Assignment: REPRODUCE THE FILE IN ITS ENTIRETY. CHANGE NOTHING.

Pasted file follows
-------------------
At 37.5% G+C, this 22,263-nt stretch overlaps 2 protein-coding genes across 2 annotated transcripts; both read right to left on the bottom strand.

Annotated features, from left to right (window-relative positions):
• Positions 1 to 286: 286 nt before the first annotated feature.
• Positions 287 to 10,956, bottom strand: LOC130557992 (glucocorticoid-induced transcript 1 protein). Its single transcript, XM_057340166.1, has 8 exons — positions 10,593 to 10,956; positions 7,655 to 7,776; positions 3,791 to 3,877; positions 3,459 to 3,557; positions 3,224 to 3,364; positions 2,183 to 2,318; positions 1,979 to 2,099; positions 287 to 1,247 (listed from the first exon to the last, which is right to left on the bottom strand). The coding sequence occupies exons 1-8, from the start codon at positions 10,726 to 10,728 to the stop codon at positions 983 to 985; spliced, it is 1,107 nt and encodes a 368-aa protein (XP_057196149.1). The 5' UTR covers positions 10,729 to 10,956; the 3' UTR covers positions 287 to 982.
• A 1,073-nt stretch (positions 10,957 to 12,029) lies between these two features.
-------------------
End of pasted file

At 37.5% G+C, this 22,263-nt stretch overlaps 2 protein-coding genes across 2 annotated transcripts; both read right to left on the bottom strand.

Annotated features, from left to right (window-relative positions):
• Positions 1 to 286: 286 nt before the first annotated feature.
• Positions 287 to 10,956, bottom strand: LOC130557992 (glucocorticoid-induced transcript 1 protein). Its single transcript, XM_057340166.1, has 8 exons — positions 10,593 to 10,956; positions 7,655 to 7,776; positions 3,791 to 3,877; positions 3,459 to 3,557; positions 3,224 to 3,364; positions 2,183 to 2,318; positions 1,979 to 2,099; positions 287 to 1,247 (listed from the first exon to the last, which is right to left on the bottom strand). The coding sequence occupies exons 1-8, from the start codon at positions 10,726 to 10,728 to the stop codon at positions 983 to 985; spliced, it is 1,107 nt and encodes a 368-aa protein (XP_057196149.1). The 5' UTR covers positions 10,729 to 10,956; the 3' UTR covers positions 287 to 982.
• A 1,073-nt stretch (positions 10,957 to 12,029) lies between these two features.